Since COURRÈGES (the brand and fashion house) has been sold, the new owners are trying to revive the various creative departments which were once active. Part of the revival is the re-instauration of the brand’s sunglasses. The company teamed up with none less than ALAIN MIKLI to remake some iconic COURRÈGES models from the past as well as totally new ones for the future.
The first remake had to be the infamous “inuit”, aka “eskimo”, model from 1965! These shades are so iconic they even changed the way sunglasses were perceived in the fashion world. This model gave sunglasses a higher status, allowing them to step up as accessories worthy of the highest respect.
The original model, back in 1965, was made in plastic and was not costly. It could be purchased in the Metropolitan museum’s shop back in the day. Salvador Dalí used the COURRÈGES inuit shades in many of his photographic portrays. For more information on the subject of the original 1965 COURRÈGES inuit model, also available in our sunglassespreservation archives, please click here.
The COURRÈGES inuit sunglasses were first reproduced in 1988, upon request of the Louvre Museum, in Paris, France. After that a very limited edition of 72 numbered pieces was reproduced in 2012, only for the COURRÈGES boutique in Paris, of which we have one piece in our sunglassespreservation archives. The number we have is 7 of 72 and detailed images of that specific model are listed in this post.
The limited edition was followed by the third reproduction, sold at Colette, in February 2013. All the various versions of the COURRÈGES inuit shades have slight differences between them.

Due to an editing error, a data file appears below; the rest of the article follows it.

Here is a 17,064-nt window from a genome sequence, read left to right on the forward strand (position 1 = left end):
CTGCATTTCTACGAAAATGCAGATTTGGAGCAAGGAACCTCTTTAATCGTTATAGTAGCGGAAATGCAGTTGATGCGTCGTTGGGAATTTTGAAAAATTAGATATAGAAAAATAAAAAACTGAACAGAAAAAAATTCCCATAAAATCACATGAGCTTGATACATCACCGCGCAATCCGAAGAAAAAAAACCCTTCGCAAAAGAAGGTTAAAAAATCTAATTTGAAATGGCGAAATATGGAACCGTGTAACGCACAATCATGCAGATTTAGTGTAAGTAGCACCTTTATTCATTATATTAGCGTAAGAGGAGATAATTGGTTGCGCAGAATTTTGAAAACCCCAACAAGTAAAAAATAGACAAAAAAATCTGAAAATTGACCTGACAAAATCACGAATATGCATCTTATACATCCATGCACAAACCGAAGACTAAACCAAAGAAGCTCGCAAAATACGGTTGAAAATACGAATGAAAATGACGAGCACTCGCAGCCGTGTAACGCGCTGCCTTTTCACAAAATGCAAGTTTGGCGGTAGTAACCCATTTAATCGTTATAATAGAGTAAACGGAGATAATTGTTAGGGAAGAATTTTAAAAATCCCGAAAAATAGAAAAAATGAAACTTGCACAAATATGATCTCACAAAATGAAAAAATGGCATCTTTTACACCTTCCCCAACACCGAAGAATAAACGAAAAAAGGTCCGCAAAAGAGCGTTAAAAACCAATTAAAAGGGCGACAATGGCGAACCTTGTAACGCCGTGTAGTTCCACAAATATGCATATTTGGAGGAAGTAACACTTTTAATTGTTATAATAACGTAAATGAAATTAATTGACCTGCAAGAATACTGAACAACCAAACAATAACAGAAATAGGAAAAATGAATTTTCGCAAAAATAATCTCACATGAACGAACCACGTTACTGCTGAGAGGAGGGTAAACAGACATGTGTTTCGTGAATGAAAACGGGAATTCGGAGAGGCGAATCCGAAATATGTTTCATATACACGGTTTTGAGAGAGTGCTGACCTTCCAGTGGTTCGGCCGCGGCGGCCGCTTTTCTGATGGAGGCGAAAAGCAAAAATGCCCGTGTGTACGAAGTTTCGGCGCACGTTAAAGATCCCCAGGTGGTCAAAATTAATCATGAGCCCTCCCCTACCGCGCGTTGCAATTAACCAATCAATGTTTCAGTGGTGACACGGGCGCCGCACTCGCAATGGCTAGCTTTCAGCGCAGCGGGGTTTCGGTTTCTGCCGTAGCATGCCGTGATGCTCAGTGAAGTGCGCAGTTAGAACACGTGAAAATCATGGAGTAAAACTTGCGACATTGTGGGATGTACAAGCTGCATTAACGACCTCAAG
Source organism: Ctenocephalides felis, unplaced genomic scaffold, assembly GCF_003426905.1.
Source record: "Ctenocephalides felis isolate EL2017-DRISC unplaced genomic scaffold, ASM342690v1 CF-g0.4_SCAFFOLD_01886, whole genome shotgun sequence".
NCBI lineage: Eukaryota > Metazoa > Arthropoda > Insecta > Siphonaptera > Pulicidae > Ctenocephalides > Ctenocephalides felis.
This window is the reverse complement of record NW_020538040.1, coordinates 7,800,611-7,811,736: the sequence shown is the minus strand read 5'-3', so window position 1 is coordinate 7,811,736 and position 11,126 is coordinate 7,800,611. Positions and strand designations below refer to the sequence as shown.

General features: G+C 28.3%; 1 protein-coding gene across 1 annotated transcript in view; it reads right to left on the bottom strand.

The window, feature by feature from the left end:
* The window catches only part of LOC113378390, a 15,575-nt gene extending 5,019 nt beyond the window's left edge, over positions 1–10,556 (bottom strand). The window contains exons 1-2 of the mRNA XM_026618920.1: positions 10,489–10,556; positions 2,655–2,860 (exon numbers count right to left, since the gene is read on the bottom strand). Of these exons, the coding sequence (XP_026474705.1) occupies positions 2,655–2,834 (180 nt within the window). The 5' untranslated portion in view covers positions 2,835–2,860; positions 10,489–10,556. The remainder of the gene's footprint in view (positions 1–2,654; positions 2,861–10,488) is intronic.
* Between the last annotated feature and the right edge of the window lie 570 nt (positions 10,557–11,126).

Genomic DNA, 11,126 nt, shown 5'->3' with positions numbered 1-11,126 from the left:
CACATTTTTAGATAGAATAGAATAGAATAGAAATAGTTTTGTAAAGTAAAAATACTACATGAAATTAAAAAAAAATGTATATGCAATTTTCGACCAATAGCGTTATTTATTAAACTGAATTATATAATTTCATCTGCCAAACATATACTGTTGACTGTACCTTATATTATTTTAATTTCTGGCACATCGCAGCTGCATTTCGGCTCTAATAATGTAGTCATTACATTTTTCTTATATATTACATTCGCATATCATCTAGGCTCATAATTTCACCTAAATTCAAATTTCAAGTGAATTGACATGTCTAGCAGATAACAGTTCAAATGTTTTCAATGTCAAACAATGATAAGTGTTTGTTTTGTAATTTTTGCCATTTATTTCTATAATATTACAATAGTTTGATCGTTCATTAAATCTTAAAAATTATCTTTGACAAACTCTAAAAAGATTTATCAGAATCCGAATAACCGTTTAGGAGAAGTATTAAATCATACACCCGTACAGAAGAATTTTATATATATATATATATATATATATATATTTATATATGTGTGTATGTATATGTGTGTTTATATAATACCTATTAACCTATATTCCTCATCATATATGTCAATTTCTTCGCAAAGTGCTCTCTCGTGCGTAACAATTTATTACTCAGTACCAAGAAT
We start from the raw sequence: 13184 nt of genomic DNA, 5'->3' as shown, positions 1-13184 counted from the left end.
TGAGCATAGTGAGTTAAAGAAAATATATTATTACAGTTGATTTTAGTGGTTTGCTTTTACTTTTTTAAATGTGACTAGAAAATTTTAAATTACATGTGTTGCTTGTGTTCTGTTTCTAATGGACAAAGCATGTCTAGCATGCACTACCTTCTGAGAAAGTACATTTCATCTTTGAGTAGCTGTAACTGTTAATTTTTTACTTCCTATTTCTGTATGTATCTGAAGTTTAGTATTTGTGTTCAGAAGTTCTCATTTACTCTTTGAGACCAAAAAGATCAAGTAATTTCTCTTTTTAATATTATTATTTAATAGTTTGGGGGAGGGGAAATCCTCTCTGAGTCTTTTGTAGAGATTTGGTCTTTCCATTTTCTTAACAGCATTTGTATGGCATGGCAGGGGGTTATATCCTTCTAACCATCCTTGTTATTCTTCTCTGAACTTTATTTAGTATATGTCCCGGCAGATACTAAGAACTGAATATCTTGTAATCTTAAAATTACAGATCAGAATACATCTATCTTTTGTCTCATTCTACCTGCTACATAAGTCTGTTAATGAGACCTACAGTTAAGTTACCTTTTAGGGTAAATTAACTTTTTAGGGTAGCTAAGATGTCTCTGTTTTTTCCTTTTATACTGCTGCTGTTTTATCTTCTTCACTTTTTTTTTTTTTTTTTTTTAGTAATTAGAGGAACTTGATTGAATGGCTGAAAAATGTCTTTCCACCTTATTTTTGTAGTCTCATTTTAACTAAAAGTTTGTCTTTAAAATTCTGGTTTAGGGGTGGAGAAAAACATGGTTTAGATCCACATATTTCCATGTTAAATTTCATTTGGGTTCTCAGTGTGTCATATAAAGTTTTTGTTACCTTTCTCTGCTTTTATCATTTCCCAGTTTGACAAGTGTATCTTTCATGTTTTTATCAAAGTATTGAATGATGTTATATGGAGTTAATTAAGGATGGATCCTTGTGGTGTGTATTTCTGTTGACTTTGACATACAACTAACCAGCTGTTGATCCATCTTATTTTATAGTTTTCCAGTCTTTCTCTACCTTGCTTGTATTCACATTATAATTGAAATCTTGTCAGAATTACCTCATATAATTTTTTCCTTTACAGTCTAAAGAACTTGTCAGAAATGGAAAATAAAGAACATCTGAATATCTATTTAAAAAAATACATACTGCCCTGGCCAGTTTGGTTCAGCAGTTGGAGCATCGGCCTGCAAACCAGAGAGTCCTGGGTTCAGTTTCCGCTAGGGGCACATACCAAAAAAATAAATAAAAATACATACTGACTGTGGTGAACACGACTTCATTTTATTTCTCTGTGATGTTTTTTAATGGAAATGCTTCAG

The first prototype, used for photoshoots in 1965 was already different from the regular model that went into production and retail that same year. The prototype had no metal studds or applications on both frame and temples but the first production model carried studds and other applications on both frame and temples.
The limited edition of 72 numbered pieces, seen in the post you are reading now, made for the COURRÈGES boutique in Paris, has one studd on each outer side of the two temples. The frame, however, remains white without any further applications.
The 1965 retail model has two tiny studds on each upper corner of each side of the frame as well as two tiny studds on each of the two temples. The model that went on sale at Colette has no studds on it whatsoever, just like the prototype model used for photoshoots in 1965.
As you can see, the interpretation of the COURRÈGES inuit shades, within the COURRÈGES brand itself, varies slightly from generation to generation. The material used to make the sunglasses is also different from one version to the other.
The 1965 retail model is made of a sturdier plastic that has yellowed a bit through the years and carries an engraved silver COURRÈGES logo only on the outer left temple.
The 72 numbered piece limited edition has two black COURRÈGES logos printed, one on each side of the two temples.
The Colette edition has no logos on the outside of the temples but has a curved temple top on which inner part you can see the silver COURRÈGES logo as well as the name of the brand. The Colette edition, furthermore, is made of a very white plastic that has been laquered in white to add additional shine. No other model reaches that intensity and purity of white.
Both shades: the 72 numbered piece limited edition and the Colette edition do not carry any identification on them as to where they have been produced which leeds us to suspect that they have been produced in China. But we have got no confirmation on that. The retail price, however, leads us to believe that indeed they probably were produced outside the EU.
All in all, the land of origin does not really matter, as these shades were never meant for heavy duty use. They have always been a strong fashion statement but above all they have been a very strong conceptual design statement and we at sunglassespreservation look for exactly that type of strength in design. Execution is, of course, important as well, but in the case of an iconic piece like the eskimo shades, we can close an eye!
The colette edition comes packed in a thick plastic cilynder with a transparent printed foil with english text on it explaining the story of the COURRÈGES inuit sunglasses. The 72 numbered piece edition is packaged the same way as the Colette edition but the text printed on the transparent foil is in French rather than English.
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